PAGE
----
Made for Television Movie
Airdate: May 25th, 2008
While many of the selections in the 2008 TV Time Capsule deserve Emmy attention in their future, this is one selection that has already made its way to Emmy glory. I watched Recount over the summer, and much like Generation Kill it follows a highly political event in America’s history, taking us behind the scenes of the 2000 Federal Recount which decided whether George Bush or Al Gore would become President of the United States.
As with Generation Kill, we know the ending already: this doesn’t, however, make the film any less powerful. With great turns from Kevin Spacey, Tom Wilkinson, Bob Balaban, Denis Leary, and especially Laura Dern as Catherine Harris, the film manages to elide the candidates themselves while maintaining all of the momentum of those final moments. By focusing on the minutia, the lawyers and the campaign staff and the people who handled the various recounts, the film revels in not the result of the film (the cancellation of the recount and the victory of George W. Bush) but how that result was felt by the people who fought on both sides.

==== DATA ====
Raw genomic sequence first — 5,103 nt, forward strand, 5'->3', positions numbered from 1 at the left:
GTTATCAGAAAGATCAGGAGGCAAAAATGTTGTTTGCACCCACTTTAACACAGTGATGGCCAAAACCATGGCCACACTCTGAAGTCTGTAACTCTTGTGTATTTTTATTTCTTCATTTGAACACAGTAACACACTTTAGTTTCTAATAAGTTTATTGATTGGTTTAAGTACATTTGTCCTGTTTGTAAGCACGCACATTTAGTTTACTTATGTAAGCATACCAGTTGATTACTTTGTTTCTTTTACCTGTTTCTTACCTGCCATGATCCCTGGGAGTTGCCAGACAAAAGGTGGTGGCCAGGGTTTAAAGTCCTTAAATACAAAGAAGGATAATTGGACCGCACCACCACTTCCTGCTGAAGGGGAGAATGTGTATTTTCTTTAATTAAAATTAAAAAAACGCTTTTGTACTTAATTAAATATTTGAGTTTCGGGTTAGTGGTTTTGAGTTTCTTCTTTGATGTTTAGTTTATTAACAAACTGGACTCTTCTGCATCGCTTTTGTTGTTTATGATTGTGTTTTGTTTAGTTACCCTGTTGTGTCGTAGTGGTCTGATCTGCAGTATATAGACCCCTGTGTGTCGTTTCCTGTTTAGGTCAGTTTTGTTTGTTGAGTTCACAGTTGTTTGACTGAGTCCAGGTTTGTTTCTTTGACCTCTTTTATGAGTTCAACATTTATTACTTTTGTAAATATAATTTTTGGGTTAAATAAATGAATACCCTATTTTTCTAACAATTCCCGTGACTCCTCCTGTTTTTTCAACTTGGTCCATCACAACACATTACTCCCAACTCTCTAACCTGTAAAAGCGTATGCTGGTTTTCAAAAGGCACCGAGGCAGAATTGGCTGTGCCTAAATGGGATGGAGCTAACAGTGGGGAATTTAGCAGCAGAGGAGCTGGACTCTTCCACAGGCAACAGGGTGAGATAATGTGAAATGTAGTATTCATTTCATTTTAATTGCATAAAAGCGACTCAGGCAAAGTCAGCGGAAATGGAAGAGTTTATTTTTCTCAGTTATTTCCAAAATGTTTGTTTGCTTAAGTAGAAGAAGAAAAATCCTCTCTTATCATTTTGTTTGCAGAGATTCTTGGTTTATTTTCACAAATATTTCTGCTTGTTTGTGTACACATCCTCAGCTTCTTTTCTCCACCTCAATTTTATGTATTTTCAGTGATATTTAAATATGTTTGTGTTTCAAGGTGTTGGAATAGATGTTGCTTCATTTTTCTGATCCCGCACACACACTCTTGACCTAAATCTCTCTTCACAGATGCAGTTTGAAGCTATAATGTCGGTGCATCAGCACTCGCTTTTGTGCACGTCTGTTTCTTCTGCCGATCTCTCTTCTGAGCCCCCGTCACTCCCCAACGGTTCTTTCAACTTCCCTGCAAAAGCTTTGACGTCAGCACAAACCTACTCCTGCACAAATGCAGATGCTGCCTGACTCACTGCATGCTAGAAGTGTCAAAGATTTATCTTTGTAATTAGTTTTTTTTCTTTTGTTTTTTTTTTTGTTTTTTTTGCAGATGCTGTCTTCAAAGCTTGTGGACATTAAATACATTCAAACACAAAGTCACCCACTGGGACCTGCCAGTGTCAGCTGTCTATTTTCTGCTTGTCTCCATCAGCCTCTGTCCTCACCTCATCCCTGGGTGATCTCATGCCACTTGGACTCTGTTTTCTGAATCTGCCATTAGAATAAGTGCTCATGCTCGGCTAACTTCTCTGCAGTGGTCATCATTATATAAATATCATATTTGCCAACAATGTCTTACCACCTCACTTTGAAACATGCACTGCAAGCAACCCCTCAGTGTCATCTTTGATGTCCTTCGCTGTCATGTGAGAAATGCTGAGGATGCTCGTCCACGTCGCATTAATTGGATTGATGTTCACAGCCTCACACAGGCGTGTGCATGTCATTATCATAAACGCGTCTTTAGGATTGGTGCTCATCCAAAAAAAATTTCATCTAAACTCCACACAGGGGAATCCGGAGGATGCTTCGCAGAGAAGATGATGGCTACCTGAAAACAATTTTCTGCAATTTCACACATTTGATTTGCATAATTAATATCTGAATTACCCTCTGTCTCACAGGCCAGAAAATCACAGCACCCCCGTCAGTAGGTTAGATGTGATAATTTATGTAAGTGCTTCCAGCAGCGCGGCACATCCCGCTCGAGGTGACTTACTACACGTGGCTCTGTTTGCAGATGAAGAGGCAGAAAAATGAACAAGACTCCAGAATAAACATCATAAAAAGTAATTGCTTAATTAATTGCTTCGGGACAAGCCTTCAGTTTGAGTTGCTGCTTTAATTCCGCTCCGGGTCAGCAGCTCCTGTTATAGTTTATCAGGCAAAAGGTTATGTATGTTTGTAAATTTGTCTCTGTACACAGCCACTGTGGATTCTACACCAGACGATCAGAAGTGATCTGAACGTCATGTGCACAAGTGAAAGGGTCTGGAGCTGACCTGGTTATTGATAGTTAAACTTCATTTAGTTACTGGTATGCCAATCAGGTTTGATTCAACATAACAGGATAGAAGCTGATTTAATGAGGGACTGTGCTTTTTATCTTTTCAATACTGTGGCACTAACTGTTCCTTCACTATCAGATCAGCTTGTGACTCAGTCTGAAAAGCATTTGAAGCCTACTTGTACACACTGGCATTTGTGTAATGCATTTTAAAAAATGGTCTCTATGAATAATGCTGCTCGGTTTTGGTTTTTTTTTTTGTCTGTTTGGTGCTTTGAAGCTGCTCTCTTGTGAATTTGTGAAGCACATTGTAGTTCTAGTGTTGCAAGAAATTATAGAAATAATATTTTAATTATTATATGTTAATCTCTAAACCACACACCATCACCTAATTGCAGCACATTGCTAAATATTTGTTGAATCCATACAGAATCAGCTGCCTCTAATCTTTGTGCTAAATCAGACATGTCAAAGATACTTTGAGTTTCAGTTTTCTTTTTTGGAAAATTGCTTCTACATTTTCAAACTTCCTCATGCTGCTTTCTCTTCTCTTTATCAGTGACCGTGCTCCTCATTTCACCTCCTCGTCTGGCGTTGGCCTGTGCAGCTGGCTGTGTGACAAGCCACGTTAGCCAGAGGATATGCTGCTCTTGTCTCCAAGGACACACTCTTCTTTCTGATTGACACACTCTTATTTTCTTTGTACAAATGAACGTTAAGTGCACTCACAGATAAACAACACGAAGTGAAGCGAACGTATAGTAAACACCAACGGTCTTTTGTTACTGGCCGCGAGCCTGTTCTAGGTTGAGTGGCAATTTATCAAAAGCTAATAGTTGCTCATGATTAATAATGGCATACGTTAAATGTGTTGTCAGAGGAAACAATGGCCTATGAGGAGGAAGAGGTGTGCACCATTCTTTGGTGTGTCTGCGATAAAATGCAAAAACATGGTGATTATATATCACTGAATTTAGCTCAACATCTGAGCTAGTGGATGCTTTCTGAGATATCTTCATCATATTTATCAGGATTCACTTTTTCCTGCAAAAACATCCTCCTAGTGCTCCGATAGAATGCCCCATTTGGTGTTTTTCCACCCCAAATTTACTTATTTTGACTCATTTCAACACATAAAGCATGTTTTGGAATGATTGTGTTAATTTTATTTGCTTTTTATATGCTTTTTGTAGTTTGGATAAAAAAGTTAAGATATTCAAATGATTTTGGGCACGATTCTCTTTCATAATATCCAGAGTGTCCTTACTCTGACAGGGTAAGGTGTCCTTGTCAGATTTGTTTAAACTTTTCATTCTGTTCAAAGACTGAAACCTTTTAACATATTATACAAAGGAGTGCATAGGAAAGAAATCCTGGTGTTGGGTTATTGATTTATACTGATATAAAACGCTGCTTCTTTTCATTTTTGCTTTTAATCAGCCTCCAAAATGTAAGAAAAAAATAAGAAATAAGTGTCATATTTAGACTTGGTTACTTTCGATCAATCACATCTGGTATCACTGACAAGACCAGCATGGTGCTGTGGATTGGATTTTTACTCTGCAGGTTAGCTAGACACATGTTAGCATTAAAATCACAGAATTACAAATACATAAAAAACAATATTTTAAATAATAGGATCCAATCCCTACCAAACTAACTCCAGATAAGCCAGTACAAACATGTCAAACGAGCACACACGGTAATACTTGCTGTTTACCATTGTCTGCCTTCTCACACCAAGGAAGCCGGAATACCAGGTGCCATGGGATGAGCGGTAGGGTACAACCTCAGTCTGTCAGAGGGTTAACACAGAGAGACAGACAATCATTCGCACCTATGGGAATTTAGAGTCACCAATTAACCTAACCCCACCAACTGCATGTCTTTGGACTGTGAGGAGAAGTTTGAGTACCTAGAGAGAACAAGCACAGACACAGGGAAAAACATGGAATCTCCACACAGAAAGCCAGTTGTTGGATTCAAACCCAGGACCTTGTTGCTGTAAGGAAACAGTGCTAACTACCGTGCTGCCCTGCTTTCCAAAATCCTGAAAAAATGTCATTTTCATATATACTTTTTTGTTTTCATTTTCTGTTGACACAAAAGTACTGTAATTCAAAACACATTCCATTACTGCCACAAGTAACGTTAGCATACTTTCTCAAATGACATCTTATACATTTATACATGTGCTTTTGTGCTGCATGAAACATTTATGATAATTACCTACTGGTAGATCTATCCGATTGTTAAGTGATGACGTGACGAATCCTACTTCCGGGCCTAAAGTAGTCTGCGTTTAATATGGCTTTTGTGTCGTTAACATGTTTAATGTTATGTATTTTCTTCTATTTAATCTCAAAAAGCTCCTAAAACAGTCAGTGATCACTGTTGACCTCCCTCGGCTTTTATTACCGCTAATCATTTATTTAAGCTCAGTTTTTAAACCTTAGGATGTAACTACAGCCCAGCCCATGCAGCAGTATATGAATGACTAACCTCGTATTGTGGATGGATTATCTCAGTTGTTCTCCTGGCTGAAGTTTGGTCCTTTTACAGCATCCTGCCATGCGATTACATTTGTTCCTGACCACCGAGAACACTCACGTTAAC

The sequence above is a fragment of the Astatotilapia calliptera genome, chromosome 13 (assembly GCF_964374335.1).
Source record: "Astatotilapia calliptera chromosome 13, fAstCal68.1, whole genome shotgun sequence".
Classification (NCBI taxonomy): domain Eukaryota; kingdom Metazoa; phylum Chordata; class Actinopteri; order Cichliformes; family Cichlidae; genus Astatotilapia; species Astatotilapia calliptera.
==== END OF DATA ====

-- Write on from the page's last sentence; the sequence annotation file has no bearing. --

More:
The film shouldn’t have been the success it was: written by Danny Strong, best known for his stints on Buffy the Vampire Slayer and Gilmore Girls as an actor and not a writer, and directed by Jay Roach, best known for his directorial work with Mike Myers, it didn’t feel like it had the kind of prestige you often see from these HBO “Special Events.” But its quality, and its eventual Emmy win, are a testament to the work of both men, rising to the challenge; you could tell this was an intensely personal project for all involved, a fact which took a potentially clichéd piece of political opportunism in the buildup to the ’08 election and turned it into a darn great television movie.
Like Generation Kill, the film poses questions about what might have been, but there is more distance here: yes, Bush’s presidency has played a largely detrimental role over these eight years, but as we head towards his final days as President there is an end in sight. The film never feels like propaganda, but Recount is nonetheless the kind of sort of statement that democracy needs: it presents people committed to the process in a way that nearly changed history, and if that inspired anyone to the polls in November then the film deserves its place in the Time Capsule that much more.
[For more details on the Cultural Learnings 2008 Television Time Capsule, click here!]